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THEATER / MARK CHALON SMITH : Albert Einstein: Comic Genius? : Ed Metzger's One-Man Show Tries to Add Human Dimension to the Image of the Brilliant Scientist

September 17, 1993|MARK CHALON SMITH

Albert Einstein, brilliant theorist, king of the atom, regretful father of The Bomb . . . and master of 101 Jewish jokes.

"Most people don't know that about him, but he was a real comedian, or at least wanted to be one," said Ed Metzger, who brings his one-man show, "Albert Einstein: The Practical Bohemian," to Saddleback College in Mission Viejo on Saturday.

"When I began researching my play, I talked to one of his sons, who didn't really give me a lot of good information at first. But as I was leaving, he stopped and said he had something for me.

"It turns out that Einstein had this book called '101 Jewish Jokes' and tried to memorize it so he could tell them at supper. Of course, he always messed up the punch line, but the family would laugh because it was 'Albert Einstein, famous scientist' trying to be a wise guy," Metzger said.

Our image of the man behind the theory of relativity, who devised perhaps the most famous equation in history--E=mc 2--in the process, doesn't often include that of court jester. But that's part of what Metzger wants his performance to reveal: Einstein was a wonderfully complex figure, and not only because he had one of the biggest brains ever to fill a cranium.

"I really want to round out our perceptions. I want to touch on his theories but really focus on his personal life," explained Metzger, a Los Angeles actor who wrote the play with his wife, Laya Gelff, and first staged it in 1978.

"He was a genius, sure, but he was also a lousy father, a man who got divorced and a guy who really loved women. He's firmly ensconced in our imaginations, but he was also one of the mortals, not a god."

The genesis of "Albert Einstein: The Practical Bohemian" can be traced to the late '70s. Metzger was doing well as a movie actor, having supporting roles in "Dog Day Afternoon" with Al Pacino and other films. But he wanted to return to the stage, especially in a one-man show. Hal Holbrook was winning audiences with "Mark Twain Tonight," so why shouldn't Metzger give it a go?

But who would be the subject? Metzger hoped to do a president, but his favorite, John F. Kennedy, proved too much of a challenge.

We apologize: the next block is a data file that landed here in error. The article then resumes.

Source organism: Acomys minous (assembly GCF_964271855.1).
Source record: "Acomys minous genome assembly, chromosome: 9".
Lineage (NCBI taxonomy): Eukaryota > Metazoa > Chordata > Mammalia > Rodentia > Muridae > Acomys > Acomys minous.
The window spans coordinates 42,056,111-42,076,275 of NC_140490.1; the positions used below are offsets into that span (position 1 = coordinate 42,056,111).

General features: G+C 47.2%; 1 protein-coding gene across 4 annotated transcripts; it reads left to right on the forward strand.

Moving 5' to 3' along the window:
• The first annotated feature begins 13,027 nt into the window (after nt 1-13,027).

"First off, I don't look anything like him," said Metzger, 53. "He was really the only one I felt inspired enough to take on, but I ruled him out. Later, I was sitting in a coffee shop with a bunch of friends when I casually mentioned Einstein.

"That little suggestion caused a furor; it emptied the coffee shop. But when I got home and told my wife, she asked what I knew about him. I said 'uh, E=mc 2?,' and she said, 'Sounds like a pretty short show . . . but let's investigate him anyway.' "

Metzger and Gelff pored over historical archives, seeking anecdotes. The emerging profile was interesting, but the facts were well known: details about his fleeing Nazi Germany in 1933, his physics experiments, his associations with such scientists as Enrico Fermi, his lifelong pacifism and his reluctance to get involved with developing the atomic bomb during World War II.

Metzger and his wife, though, wanted something more personal, so they sought out his son, Hans Albert Einstein, then a hydraulics engineer living in San Francisco. Hans Einstein was reluctant at first, but once the Jewish jokes anecdote broke the ice, he was more revealing.

The son said his father was, above all, amused by the public's reaction to him. He found it humorous that legions could be fascinated by his genius while giggling over his eccentricities. The frizzy hair, the mismatched socks, the absent-minded professor tics all carried weight in the collective mind, almost as much as his transcendent intelligence.

Metzger also learned that Einstein was not exactly a Dr. Spock role model; apparently, he had ignored his children.

"The way it was told to me was that Einstein had plenty of quality time for Jupiter, Mars and the universe, but not much quality time for his kids," Metzger said.

It also became clear, at least according to Hans Einstein, that Einstein was something of a ladies' man. Maybe not a gigolo with a seductive patter of math witticisms at the ready, but a regular guy who loved their company and may have had an affair or two following the death of his second wife. Einstein divorced his first.

Metzger includes these anecdotes in the play, which begins with Einstein leaving Germany in the early days of Hitler's reign. The show covers much territory, ending near the time the United States dropped the atom bomb on Hiroshima. Many believe that the government-funded Manhattan Project wouldn't have been possible without Einstein's earlier research.

"That's a crucial spot to end with because it's (so ironic) that he was, even in an indirect way, associated with that," Metzger said. "Einstein was completely against violence and often preached pacifism (in lectures and elsewhere). From what I can tell, he agreed to support (the Manhattan Project) because FDR promised him that the bomb would be dropped on an uninhabited island.

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